Around D.C., only the would-be powerful or tearfully apologetic (and sometimes both) elect to slide behind lecterns in the harsh light of day and do the public address thing.
But come Wednesday, Congress’ closeted crooners climb down from their mountain and make a beeline for Hill Country, where they loudly and proudly belt out their personal anthems with a little help from the HariKaraoke Band.
Those who’ve never been to Hill Country’s weekly Rock ’n’ Twang Live Band Karaoke should know that it’s far removed from the tragic-comic torture originally visited on us by sake-blind Japanese businessmen. Which is not to say that Hill Country is totally devoid of musically challenged performers. (We’re looking at you, dude who overemoted every last bar of Radiohead’s “Creep.”)
But that is, of course, all part of the fun.
“If you can’t sing, it really is a friendly room. If we know the words, we’ll sing along with you,” a Hill Country spokeswoman said of the insta-camaraderie that the weekly cover-fest fosters. “Usually when Congress is in session ... it’s packed down there.”
HariKaraoke drummer Kenny Lewis suggested the quirky quartet, which formed in May 2010, is happy to rock out with anyone. “We’re there to supply people a release,” he asserted, noting that the band deliberately exclude the giant gong that it hauls around to other local shows because Hill Country doesn’t want to alienate any of its off-key customers.
The band got its start accompanying entertainment-starved Columbia Heights denizens who would gather at the Wonderland Ballroom. The group is now in demand almost every night of the week, jamming biweekly on Tuesdays at the WB and Whitlow’s on Wilson Boulevard in Arlington, Va., on Wednesdays at Hill Country, on Fridays at SoBe’s in Clarendon, Va., and usually one Saturday a month at the Lion & Bull in Haymarket, Va.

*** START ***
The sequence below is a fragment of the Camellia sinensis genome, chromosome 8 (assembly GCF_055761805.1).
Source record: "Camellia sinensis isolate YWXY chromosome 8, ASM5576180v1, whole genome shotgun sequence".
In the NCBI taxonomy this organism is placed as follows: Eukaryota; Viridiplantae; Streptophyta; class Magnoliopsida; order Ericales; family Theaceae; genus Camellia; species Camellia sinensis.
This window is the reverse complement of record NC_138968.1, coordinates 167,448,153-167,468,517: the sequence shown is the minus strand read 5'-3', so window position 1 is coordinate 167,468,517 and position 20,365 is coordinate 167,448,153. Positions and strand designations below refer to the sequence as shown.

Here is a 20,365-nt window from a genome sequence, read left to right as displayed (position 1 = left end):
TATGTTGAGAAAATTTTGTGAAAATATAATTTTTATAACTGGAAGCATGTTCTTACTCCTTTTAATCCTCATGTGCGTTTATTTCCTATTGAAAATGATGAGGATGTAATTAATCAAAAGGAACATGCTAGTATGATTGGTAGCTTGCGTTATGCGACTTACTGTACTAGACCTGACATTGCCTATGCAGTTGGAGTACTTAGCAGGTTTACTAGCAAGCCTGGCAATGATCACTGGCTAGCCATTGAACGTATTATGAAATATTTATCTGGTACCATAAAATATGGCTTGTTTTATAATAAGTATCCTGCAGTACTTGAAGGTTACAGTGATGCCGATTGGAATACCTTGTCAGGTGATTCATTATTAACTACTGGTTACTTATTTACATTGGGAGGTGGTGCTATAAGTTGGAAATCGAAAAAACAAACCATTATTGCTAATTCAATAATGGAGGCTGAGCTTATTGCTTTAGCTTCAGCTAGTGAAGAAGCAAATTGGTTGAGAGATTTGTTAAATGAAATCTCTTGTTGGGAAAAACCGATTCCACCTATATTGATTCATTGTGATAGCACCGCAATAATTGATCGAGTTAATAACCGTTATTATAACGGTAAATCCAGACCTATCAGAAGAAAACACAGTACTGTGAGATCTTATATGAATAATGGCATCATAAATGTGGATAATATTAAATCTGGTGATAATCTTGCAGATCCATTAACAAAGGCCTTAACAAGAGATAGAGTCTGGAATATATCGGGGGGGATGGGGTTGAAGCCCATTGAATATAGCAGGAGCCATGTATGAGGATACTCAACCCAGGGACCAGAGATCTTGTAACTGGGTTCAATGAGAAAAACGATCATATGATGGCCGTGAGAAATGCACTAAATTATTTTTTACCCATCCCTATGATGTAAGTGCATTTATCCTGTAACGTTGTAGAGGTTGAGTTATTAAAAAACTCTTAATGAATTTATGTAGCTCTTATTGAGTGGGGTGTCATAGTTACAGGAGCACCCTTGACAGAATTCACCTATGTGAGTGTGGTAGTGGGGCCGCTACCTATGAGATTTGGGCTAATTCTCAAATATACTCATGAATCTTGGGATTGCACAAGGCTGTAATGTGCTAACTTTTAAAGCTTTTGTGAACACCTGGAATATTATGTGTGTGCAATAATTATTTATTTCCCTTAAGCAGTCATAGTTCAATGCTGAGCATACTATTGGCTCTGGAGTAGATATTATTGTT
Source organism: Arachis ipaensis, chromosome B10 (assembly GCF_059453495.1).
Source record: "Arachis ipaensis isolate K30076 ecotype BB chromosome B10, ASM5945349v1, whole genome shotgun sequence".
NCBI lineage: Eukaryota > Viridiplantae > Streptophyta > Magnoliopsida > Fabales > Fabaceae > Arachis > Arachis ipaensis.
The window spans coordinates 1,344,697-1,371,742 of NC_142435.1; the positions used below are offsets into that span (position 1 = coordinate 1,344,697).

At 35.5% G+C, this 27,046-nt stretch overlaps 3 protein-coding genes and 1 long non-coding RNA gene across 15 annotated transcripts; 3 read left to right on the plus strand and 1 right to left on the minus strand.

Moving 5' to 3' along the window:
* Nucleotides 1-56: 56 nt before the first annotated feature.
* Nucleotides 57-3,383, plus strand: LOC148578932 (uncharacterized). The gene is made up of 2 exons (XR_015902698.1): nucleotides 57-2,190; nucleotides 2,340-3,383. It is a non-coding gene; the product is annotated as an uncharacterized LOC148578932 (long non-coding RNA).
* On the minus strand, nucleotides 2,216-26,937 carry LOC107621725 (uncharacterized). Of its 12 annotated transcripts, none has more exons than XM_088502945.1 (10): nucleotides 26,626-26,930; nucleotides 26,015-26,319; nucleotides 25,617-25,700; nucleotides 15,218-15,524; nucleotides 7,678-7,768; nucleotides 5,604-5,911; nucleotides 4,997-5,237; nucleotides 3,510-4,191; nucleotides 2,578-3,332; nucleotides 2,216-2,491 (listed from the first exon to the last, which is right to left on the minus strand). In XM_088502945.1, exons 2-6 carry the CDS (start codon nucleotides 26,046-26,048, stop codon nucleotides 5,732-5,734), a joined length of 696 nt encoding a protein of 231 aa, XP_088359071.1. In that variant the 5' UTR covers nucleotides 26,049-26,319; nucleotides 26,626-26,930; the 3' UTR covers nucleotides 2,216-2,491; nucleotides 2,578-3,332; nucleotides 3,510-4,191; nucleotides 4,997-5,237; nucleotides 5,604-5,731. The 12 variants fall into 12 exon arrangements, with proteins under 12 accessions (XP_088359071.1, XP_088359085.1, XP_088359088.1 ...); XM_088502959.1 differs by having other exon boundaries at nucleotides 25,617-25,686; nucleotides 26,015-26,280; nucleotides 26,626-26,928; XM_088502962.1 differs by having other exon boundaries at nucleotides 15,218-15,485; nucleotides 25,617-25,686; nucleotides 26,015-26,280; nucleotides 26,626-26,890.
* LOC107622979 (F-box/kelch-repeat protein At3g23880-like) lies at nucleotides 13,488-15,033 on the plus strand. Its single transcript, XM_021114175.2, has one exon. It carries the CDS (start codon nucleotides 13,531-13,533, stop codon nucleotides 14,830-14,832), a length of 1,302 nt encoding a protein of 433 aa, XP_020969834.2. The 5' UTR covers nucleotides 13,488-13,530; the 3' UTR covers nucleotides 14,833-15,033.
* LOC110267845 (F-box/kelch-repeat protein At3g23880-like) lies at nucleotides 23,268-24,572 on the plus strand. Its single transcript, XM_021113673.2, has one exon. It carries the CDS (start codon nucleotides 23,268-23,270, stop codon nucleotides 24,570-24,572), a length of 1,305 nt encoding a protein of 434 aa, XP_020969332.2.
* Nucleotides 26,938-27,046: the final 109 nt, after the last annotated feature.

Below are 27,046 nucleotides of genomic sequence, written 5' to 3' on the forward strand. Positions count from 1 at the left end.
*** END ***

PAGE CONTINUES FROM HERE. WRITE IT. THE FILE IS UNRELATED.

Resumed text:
Hill Country, however, remains the band’s largest and most enthusiastic crowd, Lewis said. “At this point, tables fill up by 8:30 p.m., it lasts till midnight ... and it’s packed and crazy every night,” Lewis explained, though he predicted the mounting throngs at SoBe might eclipse Hill Country come spring.
For now, the ebb and flow of Hill Country’s shindig is dictated more by available time than visiting talent. Lewis said the band tries to accommodate about 40 singers per night (allotting about five minutes per performance), amassing a songbook of 300-plus tunes that apparently strikes a chord with all kinds of folks.
There was the breathy brunette who vamped her way through Carrie Underwood’s “Before He Cheats”; the tuneless trio (ZZ Top-bearded lead singer, black backup singer and timid chick clutching a Mason jar full of liquid courage) who took the time to mangle Modern English’s “I Melt With You”; the soulful sista who injected some flava into Adele’s “Rolling in the Deep”; the tipsy, cowboy hat-wearing lug with a penchant for David Allen Coe’s “You Never Even Called Me By My Name”; and the extended family — with what appeared to be no less than three generations on stage harmonizing together, including three infant-toting moms — collectively demanding a little R-E-S-P-E-C-T.
Rep. Bill Cassidy has his blood drawn by Alesha Barbour during a free hepatitis screening in the Rayburn House Office Building hosted by the Congressional Viral Hepatitis Caucus to recognize "National Viral Hepatitis Testing Day."
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